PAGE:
Antidiabetic drug Control (n=30) Intervention (n=30)
Monotherapy Metformin-7(23.3%)
Dual therapy Glibenclamide/metformin-8(26.7%)
Triple therapy Pioglitazone/glipizide/metformin-1(3.3%)
Multi therapy Pioglitazone/metformin/glimepiride/ voglibose-1(3.3%) Pioglitazone/metformin/glimepiride/ voglibose-1(3.3%)
Not on any drug 1(3.3%) 2(6.7%)

Table 4: Distribution of Antidiabetic Drug in Control and Intervention Group

Groups Control (n=30) FBS Intervention (n=30) FBS P-value
Baseline 158.87±67.70 166.1±66.60 0.645
1st Follow up 160.37±49.84 134.77±23.07 0.010
2nd Follow up 167.6±43.31 118.27±11.70 0.000*

Table 5: Comparison of Blood Sugar Levels of Diabetic Patients in Control and Intervention Group

Scores of intervention group from baseline to second follow-up (Table 6) revealed that the mean increases in physical health from 11.43±1.305 to 14.15±1.358 was statistically significant (P≤0.001) in comparison to the control group, where the score from baseline to second follow-up (11.57±1.357 to 11.90±1.709) was statistically insignificant.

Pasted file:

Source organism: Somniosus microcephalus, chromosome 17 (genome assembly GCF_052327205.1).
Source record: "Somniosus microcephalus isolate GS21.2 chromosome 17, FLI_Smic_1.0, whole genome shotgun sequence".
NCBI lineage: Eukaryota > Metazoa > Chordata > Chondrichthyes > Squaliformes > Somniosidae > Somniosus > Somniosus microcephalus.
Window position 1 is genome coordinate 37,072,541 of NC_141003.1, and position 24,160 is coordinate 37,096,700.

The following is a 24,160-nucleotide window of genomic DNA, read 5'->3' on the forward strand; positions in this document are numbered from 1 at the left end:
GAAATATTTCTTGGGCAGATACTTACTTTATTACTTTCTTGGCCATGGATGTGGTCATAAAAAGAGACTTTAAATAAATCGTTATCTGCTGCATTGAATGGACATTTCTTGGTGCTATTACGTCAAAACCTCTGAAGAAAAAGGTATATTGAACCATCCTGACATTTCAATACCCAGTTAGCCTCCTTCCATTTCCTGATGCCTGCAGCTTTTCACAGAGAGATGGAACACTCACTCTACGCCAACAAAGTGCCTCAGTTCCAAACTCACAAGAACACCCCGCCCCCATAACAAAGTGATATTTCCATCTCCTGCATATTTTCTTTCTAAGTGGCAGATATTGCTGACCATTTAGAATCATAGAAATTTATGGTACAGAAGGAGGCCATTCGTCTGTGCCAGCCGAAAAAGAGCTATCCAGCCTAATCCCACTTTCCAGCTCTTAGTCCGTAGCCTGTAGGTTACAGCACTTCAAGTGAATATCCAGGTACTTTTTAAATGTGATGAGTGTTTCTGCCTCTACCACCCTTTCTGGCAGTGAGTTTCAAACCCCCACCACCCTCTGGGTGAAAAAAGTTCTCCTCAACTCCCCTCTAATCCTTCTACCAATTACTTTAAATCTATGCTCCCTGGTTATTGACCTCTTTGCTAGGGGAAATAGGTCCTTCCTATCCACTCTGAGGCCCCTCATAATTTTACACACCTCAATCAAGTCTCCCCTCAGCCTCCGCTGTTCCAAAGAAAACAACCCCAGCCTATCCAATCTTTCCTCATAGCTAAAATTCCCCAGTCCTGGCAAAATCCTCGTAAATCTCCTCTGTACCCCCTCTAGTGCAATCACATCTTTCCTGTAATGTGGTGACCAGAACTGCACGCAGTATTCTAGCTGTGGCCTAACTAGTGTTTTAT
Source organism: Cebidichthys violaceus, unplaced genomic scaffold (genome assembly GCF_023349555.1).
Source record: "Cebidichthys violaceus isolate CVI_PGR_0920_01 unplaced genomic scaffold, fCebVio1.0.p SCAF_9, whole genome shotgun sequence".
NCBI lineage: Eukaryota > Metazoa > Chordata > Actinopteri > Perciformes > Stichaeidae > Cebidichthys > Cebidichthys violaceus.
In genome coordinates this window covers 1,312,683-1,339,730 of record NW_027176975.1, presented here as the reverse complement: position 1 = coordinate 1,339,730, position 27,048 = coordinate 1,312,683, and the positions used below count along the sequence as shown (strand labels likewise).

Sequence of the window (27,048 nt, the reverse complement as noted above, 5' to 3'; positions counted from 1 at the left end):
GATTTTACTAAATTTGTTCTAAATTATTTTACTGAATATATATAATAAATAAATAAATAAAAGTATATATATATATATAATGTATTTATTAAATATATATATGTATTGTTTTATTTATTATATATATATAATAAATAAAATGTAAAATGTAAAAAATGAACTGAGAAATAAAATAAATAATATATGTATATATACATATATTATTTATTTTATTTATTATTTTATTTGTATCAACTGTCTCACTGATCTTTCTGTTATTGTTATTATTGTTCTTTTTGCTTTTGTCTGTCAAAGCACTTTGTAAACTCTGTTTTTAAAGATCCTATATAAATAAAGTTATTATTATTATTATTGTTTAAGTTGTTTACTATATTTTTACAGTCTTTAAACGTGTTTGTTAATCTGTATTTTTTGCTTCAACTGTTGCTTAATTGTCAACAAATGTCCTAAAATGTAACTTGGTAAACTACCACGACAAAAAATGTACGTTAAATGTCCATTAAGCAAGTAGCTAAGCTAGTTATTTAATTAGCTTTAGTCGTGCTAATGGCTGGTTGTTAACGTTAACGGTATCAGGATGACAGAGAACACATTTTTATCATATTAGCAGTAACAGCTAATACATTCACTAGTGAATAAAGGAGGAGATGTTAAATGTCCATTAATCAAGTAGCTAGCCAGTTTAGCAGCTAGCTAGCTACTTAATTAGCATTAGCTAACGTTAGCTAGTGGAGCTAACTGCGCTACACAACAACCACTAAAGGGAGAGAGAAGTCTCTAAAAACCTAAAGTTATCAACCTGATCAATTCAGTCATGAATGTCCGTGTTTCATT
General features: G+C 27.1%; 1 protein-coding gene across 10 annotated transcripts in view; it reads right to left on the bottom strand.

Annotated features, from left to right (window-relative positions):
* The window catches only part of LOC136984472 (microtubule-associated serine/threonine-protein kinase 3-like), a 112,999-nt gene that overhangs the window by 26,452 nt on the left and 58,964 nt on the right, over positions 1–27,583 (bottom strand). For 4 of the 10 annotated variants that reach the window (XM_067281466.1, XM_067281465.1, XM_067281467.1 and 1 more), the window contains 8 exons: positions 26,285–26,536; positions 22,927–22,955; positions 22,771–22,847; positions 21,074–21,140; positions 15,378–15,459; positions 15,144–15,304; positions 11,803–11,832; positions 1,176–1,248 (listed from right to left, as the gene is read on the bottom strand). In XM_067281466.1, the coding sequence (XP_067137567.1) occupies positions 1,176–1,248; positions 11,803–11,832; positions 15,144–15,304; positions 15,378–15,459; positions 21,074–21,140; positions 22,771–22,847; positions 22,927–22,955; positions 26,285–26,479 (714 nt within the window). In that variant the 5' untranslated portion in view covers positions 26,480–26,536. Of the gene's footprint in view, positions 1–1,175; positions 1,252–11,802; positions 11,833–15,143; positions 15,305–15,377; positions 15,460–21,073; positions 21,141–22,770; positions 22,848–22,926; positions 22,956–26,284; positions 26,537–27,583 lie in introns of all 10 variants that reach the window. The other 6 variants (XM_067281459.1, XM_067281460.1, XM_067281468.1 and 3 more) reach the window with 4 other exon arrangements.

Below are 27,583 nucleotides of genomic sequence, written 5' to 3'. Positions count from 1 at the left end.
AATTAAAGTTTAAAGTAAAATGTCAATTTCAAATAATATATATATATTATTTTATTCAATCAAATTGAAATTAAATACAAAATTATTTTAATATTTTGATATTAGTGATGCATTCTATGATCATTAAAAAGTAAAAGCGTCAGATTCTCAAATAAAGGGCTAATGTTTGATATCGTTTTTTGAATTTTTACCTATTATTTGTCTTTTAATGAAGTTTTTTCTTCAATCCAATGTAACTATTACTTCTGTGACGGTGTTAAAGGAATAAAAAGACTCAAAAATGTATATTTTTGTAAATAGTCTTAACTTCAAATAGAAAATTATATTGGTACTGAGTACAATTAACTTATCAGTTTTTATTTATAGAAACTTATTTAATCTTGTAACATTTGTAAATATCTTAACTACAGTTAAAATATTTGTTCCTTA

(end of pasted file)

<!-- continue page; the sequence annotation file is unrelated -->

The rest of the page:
QOL Control
t-value P-value
Domain 1 (Physical health)
Baseline 11.57±1.35 11.43±1.30 0.34 0.732
1st follow up 11.70±1.44 13.10±1.15 3.81 0.001*
2nd follow up 11.90±1.70 14.15±1.35 5.12 0.000*
Domain 2 (Psychological)
Baseline 11.37±1.35 11.03±1.56 0.85 0.400
1st follow up 11.63±1.29 12.67±1.09 3.16 0.004*
2nd follow up 11.70±1.51 13.63±1.40 5.04 0.000*
Domain 3 (Social relationship)
Baseline 11.23±2.51 11.97±4.07 0.82 0.419
1st follow-up 11.40±2.55 12.50±1.79 2.06 0.048
2nd follow up 11.23±2.44 13.43±2.30 3.65 0.001*
Domain 4 (Environment)
Baseline 11.63±1.81 11.87±1.90 0.48 0.633
1st follow up 11.77±1.79 13.50±1.75 3.83 0.001*
2nd follow up 11.90±1.80 14.40±1.92 5.09 0.000*

Table 6: Quality of Life Score of Diabetic Patients in Control and Intervention Group

Scores of intervention group from baseline to second follow-up (Table 6) showed that the mean increases in psychological health from 11.03±1.564 to 13.63±1.402 was clinically significant (P<0.001) in comparison to the control group, where the score from baseline to second follow-up (11.37±1.351 to 11.70±1.512) was statistically insignificant.